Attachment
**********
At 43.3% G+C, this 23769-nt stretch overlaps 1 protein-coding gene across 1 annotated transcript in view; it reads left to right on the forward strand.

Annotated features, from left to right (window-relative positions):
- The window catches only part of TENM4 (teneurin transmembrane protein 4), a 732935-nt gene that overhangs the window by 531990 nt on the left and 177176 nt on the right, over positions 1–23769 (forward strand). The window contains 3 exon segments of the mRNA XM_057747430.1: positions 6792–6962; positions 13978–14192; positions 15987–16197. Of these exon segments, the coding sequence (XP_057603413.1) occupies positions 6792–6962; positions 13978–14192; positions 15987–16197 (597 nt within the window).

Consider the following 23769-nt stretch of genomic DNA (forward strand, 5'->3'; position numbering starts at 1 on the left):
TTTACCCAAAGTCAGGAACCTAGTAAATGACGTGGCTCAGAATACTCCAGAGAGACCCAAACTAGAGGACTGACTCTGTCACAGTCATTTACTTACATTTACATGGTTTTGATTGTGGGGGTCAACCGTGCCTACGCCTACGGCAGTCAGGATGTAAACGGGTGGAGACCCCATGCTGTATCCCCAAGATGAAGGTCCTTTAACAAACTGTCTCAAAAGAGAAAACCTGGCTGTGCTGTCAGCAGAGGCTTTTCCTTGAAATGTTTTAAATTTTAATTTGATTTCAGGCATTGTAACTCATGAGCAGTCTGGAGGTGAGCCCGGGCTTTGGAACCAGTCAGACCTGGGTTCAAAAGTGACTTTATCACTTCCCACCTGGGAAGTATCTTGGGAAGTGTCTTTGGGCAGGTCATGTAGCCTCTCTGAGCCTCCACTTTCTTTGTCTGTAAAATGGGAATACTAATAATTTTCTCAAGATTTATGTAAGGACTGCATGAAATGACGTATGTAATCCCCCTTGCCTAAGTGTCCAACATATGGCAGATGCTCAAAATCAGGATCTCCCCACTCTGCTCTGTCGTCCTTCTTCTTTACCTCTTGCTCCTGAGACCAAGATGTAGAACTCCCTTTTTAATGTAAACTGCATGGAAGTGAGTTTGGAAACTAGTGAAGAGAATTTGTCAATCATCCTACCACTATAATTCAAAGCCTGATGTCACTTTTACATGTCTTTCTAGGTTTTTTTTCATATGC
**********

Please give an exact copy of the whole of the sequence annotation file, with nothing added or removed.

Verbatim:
At 43.3% G+C, this 23769-nt stretch overlaps 1 protein-coding gene across 1 annotated transcript in view; it reads left to right on the forward strand.

Annotated features, from left to right (window-relative positions):
- The window catches only part of TENM4 (teneurin transmembrane protein 4), a 732935-nt gene that overhangs the window by 531990 nt on the left and 177176 nt on the right, over positions 1–23769 (forward strand). The window contains 3 exon segments of the mRNA XM_057747430.1: positions 6792–6962; positions 13978–14192; positions 15987–16197. Of these exon segments, the coding sequence (XP_057603413.1) occupies positions 6792–6962; positions 13978–14192; positions 15987–16197 (597 nt within the window).

Consider the following 23769-nt stretch of genomic DNA (forward strand, 5'->3'; position numbering starts at 1 on the left):
TTTACCCAAAGTCAGGAACCTAGTAAATGACGTGGCTCAGAATACTCCAGAGAGACCCAAACTAGAGGACTGACTCTGTCACAGTCATTTACTTACATTTACATGGTTTTGATTGTGGGGGTCAACCGTGCCTACGCCTACGGCAGTCAGGATGTAAACGGGTGGAGACCCCATGCTGTATCCCCAAGATGAAGGTCCTTTAACAAACTGTCTCAAAAGAGAAAACCTGGCTGTGCTGTCAGCAGAGGCTTTTCCTTGAAATGTTTTAAATTTTAATTTGATTTCAGGCATTGTAACTCATGAGCAGTCTGGAGGTGAGCCCGGGCTTTGGAACCAGTCAGACCTGGGTTCAAAAGTGACTTTATCACTTCCCACCTGGGAAGTATCTTGGGAAGTGTCTTTGGGCAGGTCATGTAGCCTCTCTGAGCCTCCACTTTCTTTGTCTGTAAAATGGGAATACTAATAATTTTCTCAAGATTTATGTAAGGACTGCATGAAATGACGTATGTAATCCCCCTTGCCTAAGTGTCCAACATATGGCAGATGCTCAAAATCAGGATCTCCCCACTCTGCTCTGTCGTCCTTCTTCTTTACCTCTTGCTCCTGAGACCAAGATGTAGAACTCCCTTTTTAATGTAAACTGCATGGAAGTGAGTTTGGAAACTAGTGAAGAGAATTTGTCAATCATCCTACCACTATAATTCAAAGCCTGATGTCACTTTTACATGTCTTTCTAGGTTTTTTTTCATATGC